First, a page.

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STATE OF THE UNION

Republicans say Obama offers up the status quo

They dismiss his call for investment in education and technology as a push for more spending.

January 26, 2011|James Oliphant and Michael A. Memoli

WASHINGTON — Republicans dismissed President Obama's State of the Union address as more of the same, saying his call for renewed investment in American education, infrastructure and technology was simply a push for another round of federal spending that shows little commitment to reducing the deficit.

"Whether sold as 'stimulus' or repackaged as 'investment,' their actions show they want a federal government that controls too much, taxes too much, and spends too much in order to do too much," said Rep. Paul D. Ryan of Wisconsin, in the GOP's official address after Obama's speech.

"We believe the days of business-as-usual must come to an end," Ryan said. "We hold to a couple of simple convictions: Endless borrowing is not a strategy; spending cuts have to come first."

Ryan's address was part of an unusual two-pronged retort to the president's speech. Rep. Michele Bachmann of Minnesota also delivered a response -- on behalf, she said, of the "tea party." She chairs the House Tea Party Caucus.

"For two years President Obama made promises just like the ones we heard him make tonight," Bachmann said, according to prepared remarks. "Yet we still have high unemployment, devalued housing prices, and the cost of gasoline is skyrocketing."

Not every prominent Republican ripped the president. Mitch McConnell of Kentucky, the Senate minority leader, welcomed Obama's support for a five-year freeze on federal discretionary spending.

"I like the fact that he wants to do something about spending," McConnell said. "However, freezing government spending for five years at the increased levels of the last two years is really not enough. We need to reduce domestic spending substantially. And I hope the president will work with us to achieve that."

McConnell said the president's posture appeared to have shifted in light of the gains the GOP has made in the House and Senate.

"It sounds to me like the president's changed the tone and the rhetoric from the first two years," he said. "And I think that's an appropriate adjustment in the wake of last year's election, when the American people said basically they want to go in a different direction."

In his response, delivered immediately after Obama's address, Ryan strongly denounced the fiscal course of the administration and Democratic Congress over the last two years.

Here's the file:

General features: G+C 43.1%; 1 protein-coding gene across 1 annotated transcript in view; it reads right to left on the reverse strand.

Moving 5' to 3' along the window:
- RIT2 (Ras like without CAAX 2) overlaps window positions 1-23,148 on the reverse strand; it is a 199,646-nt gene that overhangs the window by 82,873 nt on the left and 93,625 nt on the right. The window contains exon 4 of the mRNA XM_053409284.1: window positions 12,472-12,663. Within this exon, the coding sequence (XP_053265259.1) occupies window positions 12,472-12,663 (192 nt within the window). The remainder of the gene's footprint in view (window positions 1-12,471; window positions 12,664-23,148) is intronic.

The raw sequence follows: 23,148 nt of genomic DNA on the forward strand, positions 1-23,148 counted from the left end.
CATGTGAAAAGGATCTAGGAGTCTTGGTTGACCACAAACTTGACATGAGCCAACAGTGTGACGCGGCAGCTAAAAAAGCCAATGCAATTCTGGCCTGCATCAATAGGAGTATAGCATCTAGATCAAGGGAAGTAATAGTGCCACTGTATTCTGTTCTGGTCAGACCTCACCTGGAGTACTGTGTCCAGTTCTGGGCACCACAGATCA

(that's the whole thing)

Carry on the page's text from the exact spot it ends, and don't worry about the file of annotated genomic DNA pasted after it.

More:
He did acknowledge that his own party shares responsibility for the growing debt, and that Americans are justifiably "skeptical of both political parties." He asked the nation to hold Republicans accountable going forward.

To that end, he pointed to action the Republican-controlled House has already taken, first to cut its own budget and on Tuesday to revert spending to 2008 levels. Further reductions are an "imperative," Ryan said.

"We are at a moment where, if government's growth is left unchecked and unchallenged, America's best century will be considered our past century," Ryan said.

Ryan spoke from the hearing room of the House Budget Committee he chairs, which Republicans said was ground zero for the Democrats' "spending spree" the last two years.

Obama's stimulus program cost too much and did nothing to reduce unemployment, Ryan said, while the healthcare law passed last year only "[accelerated] our country toward bankruptcy."

The first confrontation between Obama and the GOP since the new Congress convened will come in a matter of weeks, when lawmakers must vote to raise the limit on the federal debt.

Ryan was a member of Obama's bipartisan fiscal commission, but he was one of seven members who voted to reject its final recommendations.

Ryan has issued his own budget blueprint, called A Roadmap for American's Future, which recommends major changes to entitlements such as Social Security and Medicare. But even some Republicans have been reluctant to embrace his recommendations.

Democrats spent the day accusing Ryan, and by proxy the GOP, of wanting to privatize Social Security and eliminate Medicare.

Republican leaders largely kept their distance from Bachmann's independent response.

Speaking directly to the rank and file of the tea party and other conservatives, Bachmann praised their energy. "Thanks to you, there's reason to hope that real spending cuts are coming," she said. "I believe that we are in the early days of a history-making turn."

Bachmann's speech was delayed because she was stuck in motorcade traffic after Obama's address. The Tea Party Express website, which was supposed to stream her address, instead showed a whitehouse.gov live stream that featured a conversation with senior officials hosted by Kal Penn.

joliphant@latimes.com

michael.memoli@latimes.com

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